“Beauty will save the world” — Fyodor Dostoyevsky, The Idiot

After witnessing the five-month process of re-gilding the golden dome, one may question whether this painstaking and expensive task—manually applying 1,250 delicate strips of imported Italian gold sheets to the top of the second-tallest building on campus—was worthwhile. Why did Notre Dame endeavor to re-gild the Golden Dome? Was Our Lady not bright enough before?

Some may think this project was a waste of university resources, plentiful though they are. But it is not excessive or superfluous. Essential to the mission of the university is the pursuit of excellence, and pursuing exterior beauty is a crucial part of this excellence. The re-gilding of Our Lady is one manifestation of this pursuit.

It is not that the Blessed Virgin atop our Main Building was not plenty golden before, but she was not as bright as she could have been. A symbol of Our Lady’s protection of the university, it is important that the statue accurately reflect the woman that it symbolizes. It was not sufficient for Our Lady to be good enough. She had to be beautiful. She had to be excellent.

This pursuit of excellence is reflected throughout campus. Much like the re-gilding of the Dome, maintaining the perfectly manicured grounds is no small undertaking. The exterior beauty seen through these investments has led Travel + Leisure magazine to name Notre Dame the third most beautiful college campus in America, and Architectural Digest recognized that, at Notre Dame, “everything on these grounds works in harmony to create a place as beautiful as it is educational.” 

This is not done by accident. Our university grounds are beautiful because they are meticulously kept. Our groundskeepers beautifully maintain 1,250 acres of foliage, turning flower beds and changing planters by season. Notre Dame was recognized for its beauty because it is excellent in the small things, and it strives for beauty.

This year, the university’s institutional message—“Gold”—reflects this knowledge. An obvious ode to the regilding of the Golden Dome and statue of Our Lady, this theme communicates the university’s standard of excellence in all her pursuits. People come to Notre Dame because she is excellent. This is what attracts people to her.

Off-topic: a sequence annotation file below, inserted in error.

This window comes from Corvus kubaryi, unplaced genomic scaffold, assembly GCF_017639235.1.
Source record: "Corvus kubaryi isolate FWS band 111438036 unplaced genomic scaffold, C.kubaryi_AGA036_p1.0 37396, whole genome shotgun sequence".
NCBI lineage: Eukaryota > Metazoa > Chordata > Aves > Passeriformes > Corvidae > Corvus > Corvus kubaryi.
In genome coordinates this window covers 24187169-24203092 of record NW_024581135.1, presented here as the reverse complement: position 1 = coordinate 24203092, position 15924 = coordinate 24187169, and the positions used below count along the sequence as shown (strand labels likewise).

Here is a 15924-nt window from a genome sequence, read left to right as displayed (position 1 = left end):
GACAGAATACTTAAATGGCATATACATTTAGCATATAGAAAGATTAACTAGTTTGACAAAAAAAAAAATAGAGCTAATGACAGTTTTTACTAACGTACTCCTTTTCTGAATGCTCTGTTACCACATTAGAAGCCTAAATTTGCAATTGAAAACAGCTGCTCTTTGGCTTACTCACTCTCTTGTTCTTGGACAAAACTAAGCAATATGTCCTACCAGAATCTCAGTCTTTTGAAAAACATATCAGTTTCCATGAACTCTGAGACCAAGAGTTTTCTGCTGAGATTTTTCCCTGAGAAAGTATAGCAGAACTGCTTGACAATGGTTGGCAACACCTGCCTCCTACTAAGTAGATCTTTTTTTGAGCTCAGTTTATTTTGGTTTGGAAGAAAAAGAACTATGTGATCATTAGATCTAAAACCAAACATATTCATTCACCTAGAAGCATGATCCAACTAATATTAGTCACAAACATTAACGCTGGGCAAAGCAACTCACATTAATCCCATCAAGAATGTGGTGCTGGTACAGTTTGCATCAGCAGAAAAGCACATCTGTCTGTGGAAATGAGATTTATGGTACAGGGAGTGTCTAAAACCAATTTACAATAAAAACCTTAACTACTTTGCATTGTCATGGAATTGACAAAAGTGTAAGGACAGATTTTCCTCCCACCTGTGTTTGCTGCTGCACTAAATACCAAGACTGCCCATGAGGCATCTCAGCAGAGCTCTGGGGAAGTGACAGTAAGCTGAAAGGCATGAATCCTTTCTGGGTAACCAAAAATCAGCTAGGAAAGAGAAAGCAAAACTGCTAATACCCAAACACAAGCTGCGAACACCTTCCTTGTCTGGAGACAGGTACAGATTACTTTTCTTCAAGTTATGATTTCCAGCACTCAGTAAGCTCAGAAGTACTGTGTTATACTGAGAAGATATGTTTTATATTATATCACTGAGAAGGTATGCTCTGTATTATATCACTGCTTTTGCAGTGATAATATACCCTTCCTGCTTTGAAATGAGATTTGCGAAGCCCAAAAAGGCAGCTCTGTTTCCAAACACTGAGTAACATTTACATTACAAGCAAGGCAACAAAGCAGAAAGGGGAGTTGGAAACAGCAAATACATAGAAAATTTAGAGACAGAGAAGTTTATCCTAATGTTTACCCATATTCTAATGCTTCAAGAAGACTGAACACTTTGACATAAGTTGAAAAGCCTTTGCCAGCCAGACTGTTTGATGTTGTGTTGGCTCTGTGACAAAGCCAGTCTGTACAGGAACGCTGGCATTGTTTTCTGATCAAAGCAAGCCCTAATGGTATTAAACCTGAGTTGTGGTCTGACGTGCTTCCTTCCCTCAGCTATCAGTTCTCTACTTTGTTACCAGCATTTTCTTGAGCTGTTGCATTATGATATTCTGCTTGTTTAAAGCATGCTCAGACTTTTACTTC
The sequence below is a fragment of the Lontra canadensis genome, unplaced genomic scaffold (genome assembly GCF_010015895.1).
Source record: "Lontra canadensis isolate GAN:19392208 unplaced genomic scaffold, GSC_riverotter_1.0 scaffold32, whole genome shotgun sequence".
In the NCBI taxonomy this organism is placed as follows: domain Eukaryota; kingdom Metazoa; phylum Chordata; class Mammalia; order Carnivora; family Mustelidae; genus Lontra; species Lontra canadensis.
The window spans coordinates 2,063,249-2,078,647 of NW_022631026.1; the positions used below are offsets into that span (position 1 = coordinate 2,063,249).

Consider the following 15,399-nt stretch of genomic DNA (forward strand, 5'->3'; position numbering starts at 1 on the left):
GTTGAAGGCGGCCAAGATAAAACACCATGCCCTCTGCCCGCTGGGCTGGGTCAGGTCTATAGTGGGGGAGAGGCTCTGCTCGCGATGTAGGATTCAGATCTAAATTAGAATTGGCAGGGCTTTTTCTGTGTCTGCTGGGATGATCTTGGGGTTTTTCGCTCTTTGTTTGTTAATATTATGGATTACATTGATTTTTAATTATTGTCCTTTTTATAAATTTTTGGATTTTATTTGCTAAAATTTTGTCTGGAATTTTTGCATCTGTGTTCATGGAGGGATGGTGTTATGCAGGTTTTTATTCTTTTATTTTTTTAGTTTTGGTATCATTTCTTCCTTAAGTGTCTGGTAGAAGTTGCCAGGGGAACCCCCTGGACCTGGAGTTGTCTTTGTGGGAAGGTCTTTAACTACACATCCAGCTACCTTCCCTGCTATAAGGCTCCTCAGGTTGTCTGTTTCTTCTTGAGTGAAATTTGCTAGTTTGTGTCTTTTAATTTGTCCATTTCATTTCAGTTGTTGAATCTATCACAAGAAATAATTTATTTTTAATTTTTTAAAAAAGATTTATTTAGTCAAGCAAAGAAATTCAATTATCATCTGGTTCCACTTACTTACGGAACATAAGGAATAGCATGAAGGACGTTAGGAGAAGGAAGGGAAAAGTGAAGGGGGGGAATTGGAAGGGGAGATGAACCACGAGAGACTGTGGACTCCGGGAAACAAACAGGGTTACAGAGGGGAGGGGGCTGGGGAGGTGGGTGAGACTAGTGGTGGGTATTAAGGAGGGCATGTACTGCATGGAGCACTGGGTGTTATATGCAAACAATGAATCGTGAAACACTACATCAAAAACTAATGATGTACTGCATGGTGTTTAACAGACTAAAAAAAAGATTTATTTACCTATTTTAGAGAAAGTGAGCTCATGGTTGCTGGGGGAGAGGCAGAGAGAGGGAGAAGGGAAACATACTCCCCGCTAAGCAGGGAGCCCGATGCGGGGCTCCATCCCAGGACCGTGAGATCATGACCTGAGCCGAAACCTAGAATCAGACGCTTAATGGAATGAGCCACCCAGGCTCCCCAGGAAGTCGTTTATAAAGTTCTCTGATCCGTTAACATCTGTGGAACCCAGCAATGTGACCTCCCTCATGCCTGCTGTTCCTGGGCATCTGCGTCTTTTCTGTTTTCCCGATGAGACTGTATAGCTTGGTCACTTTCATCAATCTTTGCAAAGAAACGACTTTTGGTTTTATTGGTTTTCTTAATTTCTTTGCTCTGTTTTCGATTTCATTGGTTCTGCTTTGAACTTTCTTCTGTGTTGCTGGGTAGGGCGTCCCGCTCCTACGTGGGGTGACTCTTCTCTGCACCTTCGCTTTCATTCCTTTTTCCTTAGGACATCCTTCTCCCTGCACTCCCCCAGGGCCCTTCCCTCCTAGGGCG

If our own excellence and beauty were to be pursued as ends in themselves, we would cease to be attractive, and we would never excel. All our pursuits must be ordered toward Christ—not only that we may find Him, but also that through our example, others may too.

Since pursuit of excellence is an attractive quality, these exterior aspects of beauty are a fundamental part of the Great Commission: We were instructed by our Lord to “go and make disciples of all nations, baptizing them in the name of the Father and of the Son and of the Holy Spirit, and teaching them to obey everything I have commanded you” (Matthew 28:19-20).

When Christ is the source and final cause of that excellence, we attract others to Him. It is by our excellence, then, that we are called to preach the gospel and to draw closer to Christ. But if we are repulsive to others, even interior piety may be insufficient to draw others to Christ. Neither can we excel if we are living in a way that is ugly and discordant. Thus, when Dostoyevsky stated that “Beauty will save the world,” this beauty should refer to harmony both interior and exterior. Neither of these will ever be achieved without a well-ordering of our lives toward a standard of excellence.

We should try to achieve a gold standard. It is good to dress well for class, to workout, eat healthy, pray regularly, and live a well-ordered life. These things lose their luster, though, when they are oriented toward our own gratification. 

In dressing well, the goal is not to be “fancier” than those around us. The goal of putting on a nice outfit is to honor those around us, not to one-up them. In working out, the goal is not merely to look good, but to live a well-balanced life. In praying every day, we do not try to appear holy, but to actually become holier. A life lived in proper order is not for our own glorification, but to become beautiful so that we may attract others to Him who made us beautiful.

Notre Dame’s institutional message is very good. We should all seek the gold standard. The beauty of Our gilded Lady on the Dome points us to her son, and it is by taking care of her that we take care of Him for whom she was created. When we look to Our Lady, we should be renewed in our desire to become beautiful so that we may attract others to her son. We should become excellent for Him.

Elizabeth is a junior studying political science with a minor in Constitutional Studies. She loves gold, particularly when it is in the form of earrings and bracelets. For more information on how to send her such gold, email ehale@nd.edu.

Photo Credit: photoessays.nd.edu

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